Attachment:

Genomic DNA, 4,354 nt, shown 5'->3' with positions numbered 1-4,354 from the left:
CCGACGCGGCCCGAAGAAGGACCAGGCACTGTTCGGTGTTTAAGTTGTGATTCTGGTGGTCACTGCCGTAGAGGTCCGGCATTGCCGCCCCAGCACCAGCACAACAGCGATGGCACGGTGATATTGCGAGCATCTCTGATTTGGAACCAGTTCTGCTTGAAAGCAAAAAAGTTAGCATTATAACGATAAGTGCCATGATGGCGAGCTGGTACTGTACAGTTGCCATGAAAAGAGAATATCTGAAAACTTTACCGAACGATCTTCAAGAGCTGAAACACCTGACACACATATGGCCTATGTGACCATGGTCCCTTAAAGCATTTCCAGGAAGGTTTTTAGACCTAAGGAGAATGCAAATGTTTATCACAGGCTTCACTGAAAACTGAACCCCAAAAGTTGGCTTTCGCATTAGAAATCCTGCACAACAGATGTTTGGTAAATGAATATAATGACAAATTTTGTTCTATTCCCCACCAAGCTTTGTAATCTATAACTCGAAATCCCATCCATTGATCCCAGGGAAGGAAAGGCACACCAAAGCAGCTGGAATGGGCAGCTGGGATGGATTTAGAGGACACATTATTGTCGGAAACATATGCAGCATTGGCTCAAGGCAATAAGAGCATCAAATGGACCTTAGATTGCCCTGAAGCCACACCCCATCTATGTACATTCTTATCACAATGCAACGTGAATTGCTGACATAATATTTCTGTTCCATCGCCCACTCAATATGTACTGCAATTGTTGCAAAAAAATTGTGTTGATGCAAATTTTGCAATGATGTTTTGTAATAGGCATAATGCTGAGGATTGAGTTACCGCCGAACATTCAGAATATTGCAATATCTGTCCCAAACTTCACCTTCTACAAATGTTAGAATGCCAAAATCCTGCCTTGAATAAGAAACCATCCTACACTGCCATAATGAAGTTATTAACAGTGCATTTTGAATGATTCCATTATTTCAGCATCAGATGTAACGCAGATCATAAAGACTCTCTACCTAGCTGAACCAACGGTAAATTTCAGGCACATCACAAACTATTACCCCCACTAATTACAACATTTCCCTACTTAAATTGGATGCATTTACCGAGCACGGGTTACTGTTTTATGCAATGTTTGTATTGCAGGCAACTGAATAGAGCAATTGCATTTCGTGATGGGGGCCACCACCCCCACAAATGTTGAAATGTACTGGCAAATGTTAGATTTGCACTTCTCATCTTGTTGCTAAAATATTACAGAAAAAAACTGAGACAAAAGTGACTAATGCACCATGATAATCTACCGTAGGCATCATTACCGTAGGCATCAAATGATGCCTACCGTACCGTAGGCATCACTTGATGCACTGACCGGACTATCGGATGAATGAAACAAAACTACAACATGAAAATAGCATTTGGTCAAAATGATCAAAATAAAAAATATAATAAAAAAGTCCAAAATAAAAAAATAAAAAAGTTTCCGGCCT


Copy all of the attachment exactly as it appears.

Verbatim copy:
Genomic DNA, 4,354 nt, shown 5'->3' with positions numbered 1-4,354 from the left:
CCGACGCGGCCCGAAGAAGGACCAGGCACTGTTCGGTGTTTAAGTTGTGATTCTGGTGGTCACTGCCGTAGAGGTCCGGCATTGCCGCCCCAGCACCAGCACAACAGCGATGGCACGGTGATATTGCGAGCATCTCTGATTTGGAACCAGTTCTGCTTGAAAGCAAAAAAGTTAGCATTATAACGATAAGTGCCATGATGGCGAGCTGGTACTGTACAGTTGCCATGAAAAGAGAATATCTGAAAACTTTACCGAACGATCTTCAAGAGCTGAAACACCTGACACACATATGGCCTATGTGACCATGGTCCCTTAAAGCATTTCCAGGAAGGTTTTTAGACCTAAGGAGAATGCAAATGTTTATCACAGGCTTCACTGAAAACTGAACCCCAAAAGTTGGCTTTCGCATTAGAAATCCTGCACAACAGATGTTTGGTAAATGAATATAATGACAAATTTTGTTCTATTCCCCACCAAGCTTTGTAATCTATAACTCGAAATCCCATCCATTGATCCCAGGGAAGGAAAGGCACACCAAAGCAGCTGGAATGGGCAGCTGGGATGGATTTAGAGGACACATTATTGTCGGAAACATATGCAGCATTGGCTCAAGGCAATAAGAGCATCAAATGGACCTTAGATTGCCCTGAAGCCACACCCCATCTATGTACATTCTTATCACAATGCAACGTGAATTGCTGACATAATATTTCTGTTCCATCGCCCACTCAATATGTACTGCAATTGTTGCAAAAAAATTGTGTTGATGCAAATTTTGCAATGATGTTTTGTAATAGGCATAATGCTGAGGATTGAGTTACCGCCGAACATTCAGAATATTGCAATATCTGTCCCAAACTTCACCTTCTACAAATGTTAGAATGCCAAAATCCTGCCTTGAATAAGAAACCATCCTACACTGCCATAATGAAGTTATTAACAGTGCATTTTGAATGATTCCATTATTTCAGCATCAGATGTAACGCAGATCATAAAGACTCTCTACCTAGCTGAACCAACGGTAAATTTCAGGCACATCACAAACTATTACCCCCACTAATTACAACATTTCCCTACTTAAATTGGATGCATTTACCGAGCACGGGTTACTGTTTTATGCAATGTTTGTATTGCAGGCAACTGAATAGAGCAATTGCATTTCGTGATGGGGGCCACCACCCCCACAAATGTTGAAATGTACTGGCAAATGTTAGATTTGCACTTCTCATCTTGTTGCTAAAATATTACAGAAAAAAACTGAGACAAAAGTGACTAATGCACCATGATAATCTACCGTAGGCATCATTACCGTAGGCATCAAATGATGCCTACCGTACCGTAGGCATCACTTGATGCACTGACCGGACTATCGGATGAATGAAACAAAACTACAACATGAAAATAGCATTTGGTCAAAATGATCAAAATAAAAAATATAATAAAAAAGTCCAAAATAAAAAAATAAAAAAGTTTCCGGCCT